I thought I would share with any readers of my blog the Prologue to my upcoming book, The Bridge Builders, book one of a trilogy of books…
Sunrise on Roanoke Island
The Bridge Builder
An Old man, going a long highway,
Came, at the evening, cold and gray,
To a chasm, vat, and deep, and wide,
Through which was flowing a sullen tide.
The old man crossed in the twilight dim;
The sullen stream had no fears for him;
But he turned, when safe on the other side,
And built a bridge to span the tide.
“Old man,” said a fellow pilgrim, near,
“You are wasting strength with building here;
Your journey will end with the ending day;
You never again must pass this way;
You have crossed the chasm, deep and wide
Why build you the bridge at the eventide?”
The builder lifted his old gray head:
“Good friend, in the path I have come,” he said,
“There followeth after me today
A youth, whose feet must pass this way.
This chasm, that has been naught to me,
To that fair-haired youth may a pitfall be.
He, too, must cross in the twilight dim;
Good friend, I am building the bridge for him.”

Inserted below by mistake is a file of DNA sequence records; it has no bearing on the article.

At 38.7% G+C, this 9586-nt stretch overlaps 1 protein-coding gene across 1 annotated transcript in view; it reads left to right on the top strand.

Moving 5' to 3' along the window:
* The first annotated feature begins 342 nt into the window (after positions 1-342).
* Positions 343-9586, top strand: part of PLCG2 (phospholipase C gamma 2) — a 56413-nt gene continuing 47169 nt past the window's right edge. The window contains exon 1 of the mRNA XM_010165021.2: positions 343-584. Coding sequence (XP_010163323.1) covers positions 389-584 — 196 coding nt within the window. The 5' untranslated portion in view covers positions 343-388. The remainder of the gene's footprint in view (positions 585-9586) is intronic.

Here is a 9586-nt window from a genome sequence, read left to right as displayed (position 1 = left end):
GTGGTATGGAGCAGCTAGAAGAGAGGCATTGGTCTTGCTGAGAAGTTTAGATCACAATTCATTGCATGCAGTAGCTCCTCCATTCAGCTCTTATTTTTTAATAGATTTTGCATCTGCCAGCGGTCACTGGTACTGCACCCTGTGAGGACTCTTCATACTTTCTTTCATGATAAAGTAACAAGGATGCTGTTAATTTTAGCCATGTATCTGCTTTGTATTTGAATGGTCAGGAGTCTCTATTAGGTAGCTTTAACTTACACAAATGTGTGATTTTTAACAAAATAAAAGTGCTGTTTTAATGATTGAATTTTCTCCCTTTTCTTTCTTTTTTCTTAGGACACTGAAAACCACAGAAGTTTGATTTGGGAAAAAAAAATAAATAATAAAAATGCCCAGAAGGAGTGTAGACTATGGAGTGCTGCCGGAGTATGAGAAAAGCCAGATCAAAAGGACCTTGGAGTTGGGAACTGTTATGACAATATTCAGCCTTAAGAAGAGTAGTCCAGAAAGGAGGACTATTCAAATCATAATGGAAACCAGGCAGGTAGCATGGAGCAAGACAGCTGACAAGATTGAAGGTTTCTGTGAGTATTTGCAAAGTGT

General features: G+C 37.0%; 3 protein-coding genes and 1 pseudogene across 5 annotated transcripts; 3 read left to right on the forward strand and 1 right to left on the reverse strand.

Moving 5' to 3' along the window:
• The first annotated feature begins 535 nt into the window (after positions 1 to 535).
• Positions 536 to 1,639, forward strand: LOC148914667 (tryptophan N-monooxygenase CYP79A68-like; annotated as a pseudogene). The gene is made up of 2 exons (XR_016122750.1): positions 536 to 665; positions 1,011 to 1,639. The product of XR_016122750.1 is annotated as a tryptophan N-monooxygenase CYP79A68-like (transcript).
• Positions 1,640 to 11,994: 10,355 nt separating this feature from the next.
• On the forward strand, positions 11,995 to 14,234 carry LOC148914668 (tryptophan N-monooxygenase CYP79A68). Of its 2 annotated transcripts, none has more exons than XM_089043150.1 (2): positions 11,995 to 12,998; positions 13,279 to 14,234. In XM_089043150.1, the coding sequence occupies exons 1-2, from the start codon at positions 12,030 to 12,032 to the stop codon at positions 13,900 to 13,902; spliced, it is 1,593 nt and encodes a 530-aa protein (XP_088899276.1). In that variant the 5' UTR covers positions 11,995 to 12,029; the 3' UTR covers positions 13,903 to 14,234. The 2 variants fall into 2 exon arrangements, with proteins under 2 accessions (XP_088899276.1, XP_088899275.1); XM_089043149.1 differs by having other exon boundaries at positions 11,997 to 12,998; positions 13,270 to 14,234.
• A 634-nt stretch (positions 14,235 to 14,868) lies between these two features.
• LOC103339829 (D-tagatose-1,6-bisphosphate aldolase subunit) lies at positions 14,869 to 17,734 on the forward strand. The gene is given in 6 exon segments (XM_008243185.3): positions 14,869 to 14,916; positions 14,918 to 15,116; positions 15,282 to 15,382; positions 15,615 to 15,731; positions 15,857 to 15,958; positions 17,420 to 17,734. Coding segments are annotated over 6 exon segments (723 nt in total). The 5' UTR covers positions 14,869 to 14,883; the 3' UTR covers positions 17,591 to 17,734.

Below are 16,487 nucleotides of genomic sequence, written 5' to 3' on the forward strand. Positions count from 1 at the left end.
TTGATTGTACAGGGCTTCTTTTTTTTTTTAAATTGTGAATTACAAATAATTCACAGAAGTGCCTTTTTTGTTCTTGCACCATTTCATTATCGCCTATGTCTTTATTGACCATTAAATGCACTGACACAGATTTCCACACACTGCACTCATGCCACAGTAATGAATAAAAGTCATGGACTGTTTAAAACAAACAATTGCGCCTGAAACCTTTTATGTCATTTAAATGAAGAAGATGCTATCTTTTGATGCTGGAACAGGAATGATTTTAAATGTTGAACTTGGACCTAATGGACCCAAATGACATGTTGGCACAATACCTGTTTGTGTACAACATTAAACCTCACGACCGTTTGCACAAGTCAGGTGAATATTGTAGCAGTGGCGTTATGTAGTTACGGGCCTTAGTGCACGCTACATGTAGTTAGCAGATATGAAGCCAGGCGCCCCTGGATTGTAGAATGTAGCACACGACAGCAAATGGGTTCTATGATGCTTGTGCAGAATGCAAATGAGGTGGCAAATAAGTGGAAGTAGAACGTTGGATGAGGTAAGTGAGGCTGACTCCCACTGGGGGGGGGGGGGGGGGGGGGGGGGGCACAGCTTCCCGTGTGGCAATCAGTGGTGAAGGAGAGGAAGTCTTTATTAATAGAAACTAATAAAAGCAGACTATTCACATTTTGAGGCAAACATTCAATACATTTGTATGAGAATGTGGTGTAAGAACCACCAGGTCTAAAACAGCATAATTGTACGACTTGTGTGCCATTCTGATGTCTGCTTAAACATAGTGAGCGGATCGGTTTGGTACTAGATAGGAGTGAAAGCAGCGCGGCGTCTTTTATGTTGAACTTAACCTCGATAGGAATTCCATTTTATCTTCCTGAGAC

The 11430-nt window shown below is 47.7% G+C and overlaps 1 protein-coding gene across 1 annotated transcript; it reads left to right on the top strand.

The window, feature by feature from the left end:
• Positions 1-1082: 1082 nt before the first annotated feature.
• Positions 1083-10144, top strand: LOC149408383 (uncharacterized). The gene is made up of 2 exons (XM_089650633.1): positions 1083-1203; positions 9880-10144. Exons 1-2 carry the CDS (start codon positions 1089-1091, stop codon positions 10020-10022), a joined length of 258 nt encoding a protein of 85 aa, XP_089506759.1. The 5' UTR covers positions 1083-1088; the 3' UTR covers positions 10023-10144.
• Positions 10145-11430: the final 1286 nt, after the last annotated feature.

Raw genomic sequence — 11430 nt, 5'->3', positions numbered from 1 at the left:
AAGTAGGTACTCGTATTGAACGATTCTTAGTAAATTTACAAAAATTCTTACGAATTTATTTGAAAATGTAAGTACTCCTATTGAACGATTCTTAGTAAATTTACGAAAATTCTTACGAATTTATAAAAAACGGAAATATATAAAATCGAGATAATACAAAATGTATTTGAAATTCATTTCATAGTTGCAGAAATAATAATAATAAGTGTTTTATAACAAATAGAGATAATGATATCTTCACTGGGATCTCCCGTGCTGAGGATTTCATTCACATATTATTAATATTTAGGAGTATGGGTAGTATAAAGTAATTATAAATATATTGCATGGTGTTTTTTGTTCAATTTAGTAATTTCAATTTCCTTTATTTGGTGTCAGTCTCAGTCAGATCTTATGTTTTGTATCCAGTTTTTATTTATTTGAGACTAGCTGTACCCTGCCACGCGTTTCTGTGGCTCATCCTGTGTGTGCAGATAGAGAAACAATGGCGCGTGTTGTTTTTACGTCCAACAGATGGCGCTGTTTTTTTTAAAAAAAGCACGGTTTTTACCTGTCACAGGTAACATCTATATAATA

I come from a family of bridge builders who spent their lives trying to create a better world in which to live, work, and play — not only for themselves, but also for those around them. Men and women, black and white, lawyers, ministers, professors, artists, farmers, politicians, and school teachers – scores of folks from all walks of lives were touched by these stalwart bridge-builders, who saw education as a life-long pursuit and shared their knowledge with those around them. Their classrooms were not only books of all sorts on all variety of subjects, but their own homes and gardens – from the rolling, stonewalled estate of a English duke to the simple cottages and flat, sandy soils of coastal North Carolina. Indeed, much of what they learned had some basis in the land – in planting and growing things from the soil.